Ms. Cassutt better take off her rose-colored glasses. They’re preventing her from seeing that President Obama’s policies are killing jobs. Obamacare is killing job creation. Ditto with Dodd-Frank, the EPA’s and the NLRB’s regulatory unconstitutional overreach.

In fact, the Obama administration’s EPA is doing more to kill jobs than all of the Republicans’ spending cuts could possibly kill.

TAM and MAFE live in a fact-free world where everything they say should be treated like it’s etched by God’s finger in stone tablets atop Mount Sinai.

Shame on TAM, MAFE and other DFL surrogates for ignoring reality. Shame on them for ignoring that that President Obama’s policies and spending have taken an ailing economy and turned it into a total mess without a direction or purpose.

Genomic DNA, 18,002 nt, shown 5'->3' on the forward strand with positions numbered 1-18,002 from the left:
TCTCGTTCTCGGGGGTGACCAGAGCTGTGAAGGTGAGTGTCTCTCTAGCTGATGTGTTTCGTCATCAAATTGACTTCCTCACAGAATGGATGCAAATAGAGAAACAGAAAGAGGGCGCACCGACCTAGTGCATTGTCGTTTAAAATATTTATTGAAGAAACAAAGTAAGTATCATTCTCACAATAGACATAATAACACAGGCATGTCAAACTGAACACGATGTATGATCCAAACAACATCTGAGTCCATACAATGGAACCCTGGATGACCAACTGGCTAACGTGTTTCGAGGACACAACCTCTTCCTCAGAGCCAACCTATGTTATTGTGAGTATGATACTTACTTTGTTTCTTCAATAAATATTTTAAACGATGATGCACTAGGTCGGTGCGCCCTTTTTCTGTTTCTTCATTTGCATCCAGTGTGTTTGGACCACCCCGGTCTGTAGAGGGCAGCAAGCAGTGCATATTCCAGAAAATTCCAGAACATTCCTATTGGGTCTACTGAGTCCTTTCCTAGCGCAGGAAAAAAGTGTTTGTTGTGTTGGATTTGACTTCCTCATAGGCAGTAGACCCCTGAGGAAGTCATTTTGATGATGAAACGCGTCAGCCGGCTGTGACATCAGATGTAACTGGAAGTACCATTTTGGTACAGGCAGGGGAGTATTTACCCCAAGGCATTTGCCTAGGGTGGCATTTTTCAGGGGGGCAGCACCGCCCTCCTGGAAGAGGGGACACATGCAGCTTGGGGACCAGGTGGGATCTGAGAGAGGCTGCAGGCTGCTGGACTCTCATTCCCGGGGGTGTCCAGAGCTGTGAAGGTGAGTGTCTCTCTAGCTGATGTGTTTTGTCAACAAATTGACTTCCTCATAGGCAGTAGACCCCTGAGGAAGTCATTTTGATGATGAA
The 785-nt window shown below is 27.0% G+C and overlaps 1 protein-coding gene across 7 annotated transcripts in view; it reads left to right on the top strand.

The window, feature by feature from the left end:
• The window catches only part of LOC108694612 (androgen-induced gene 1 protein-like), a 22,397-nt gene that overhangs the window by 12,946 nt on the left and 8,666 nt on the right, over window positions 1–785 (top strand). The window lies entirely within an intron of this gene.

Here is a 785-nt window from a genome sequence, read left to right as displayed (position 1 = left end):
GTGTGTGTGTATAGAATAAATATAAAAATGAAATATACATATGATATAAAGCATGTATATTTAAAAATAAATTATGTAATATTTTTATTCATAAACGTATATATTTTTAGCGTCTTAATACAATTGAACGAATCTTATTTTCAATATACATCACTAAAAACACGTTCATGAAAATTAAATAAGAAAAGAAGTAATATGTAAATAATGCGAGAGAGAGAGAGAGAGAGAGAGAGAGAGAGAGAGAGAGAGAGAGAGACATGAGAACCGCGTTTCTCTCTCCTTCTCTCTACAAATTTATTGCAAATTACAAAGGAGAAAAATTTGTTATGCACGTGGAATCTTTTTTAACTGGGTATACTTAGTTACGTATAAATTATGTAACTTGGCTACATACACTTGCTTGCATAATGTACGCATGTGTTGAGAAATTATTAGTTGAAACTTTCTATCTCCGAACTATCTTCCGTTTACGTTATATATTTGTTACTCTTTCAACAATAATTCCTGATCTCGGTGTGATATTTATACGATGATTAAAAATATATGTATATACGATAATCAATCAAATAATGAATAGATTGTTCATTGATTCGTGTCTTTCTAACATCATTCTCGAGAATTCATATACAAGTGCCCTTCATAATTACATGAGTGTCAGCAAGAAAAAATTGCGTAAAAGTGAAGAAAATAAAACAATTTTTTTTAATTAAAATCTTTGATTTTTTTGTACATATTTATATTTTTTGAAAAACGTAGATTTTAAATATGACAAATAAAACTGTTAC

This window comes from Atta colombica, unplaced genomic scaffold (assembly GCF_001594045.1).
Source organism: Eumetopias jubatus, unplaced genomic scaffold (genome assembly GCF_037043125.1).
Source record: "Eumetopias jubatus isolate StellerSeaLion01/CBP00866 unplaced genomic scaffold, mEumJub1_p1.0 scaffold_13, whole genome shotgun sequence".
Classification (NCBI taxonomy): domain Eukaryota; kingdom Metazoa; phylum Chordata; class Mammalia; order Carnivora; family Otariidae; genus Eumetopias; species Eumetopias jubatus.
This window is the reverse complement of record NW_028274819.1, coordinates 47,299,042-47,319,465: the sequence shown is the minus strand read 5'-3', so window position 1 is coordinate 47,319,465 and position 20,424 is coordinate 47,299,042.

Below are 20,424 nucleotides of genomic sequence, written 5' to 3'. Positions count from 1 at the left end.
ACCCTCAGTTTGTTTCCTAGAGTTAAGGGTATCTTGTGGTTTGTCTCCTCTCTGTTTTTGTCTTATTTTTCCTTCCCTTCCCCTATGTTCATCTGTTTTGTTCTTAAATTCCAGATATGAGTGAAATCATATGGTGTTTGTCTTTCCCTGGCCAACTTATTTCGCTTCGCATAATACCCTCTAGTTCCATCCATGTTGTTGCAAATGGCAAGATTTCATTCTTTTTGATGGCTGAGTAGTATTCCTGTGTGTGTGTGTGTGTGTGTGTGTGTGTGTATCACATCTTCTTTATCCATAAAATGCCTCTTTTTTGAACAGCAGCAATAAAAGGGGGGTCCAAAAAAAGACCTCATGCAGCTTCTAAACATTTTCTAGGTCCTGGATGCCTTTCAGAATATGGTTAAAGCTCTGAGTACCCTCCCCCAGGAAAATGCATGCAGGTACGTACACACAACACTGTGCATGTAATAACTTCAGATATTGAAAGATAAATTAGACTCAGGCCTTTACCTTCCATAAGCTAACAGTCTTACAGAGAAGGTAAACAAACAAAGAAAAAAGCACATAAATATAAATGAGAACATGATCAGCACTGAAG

Despite TAM’s and MAFE’s vehement protests, President Obama is responsible for killing jobs.

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Here’s John Kline’s reaction to tonight’s SOTU:

Since the President took office two years ago, he and Congressional Democrats have overseen the largest budget deficit in the history of our nation, driving the national debt to a staggering $14 trillion. While the nation suffers from 20 straight months of unemployment above 9 percent, Washington has been on an unsustainable job-killing spending spree. After listening to the President’s remarks, I hope his actions match the rhetoric we heard tonight.

“In the first weeks of the new Congress, House Republicans have demonstrated that they are listening to the American people and leading by example: we have cut our own budgets by 5 percent, repealed ObamaCare, and rolled back non-defense government spending to 2008 levels.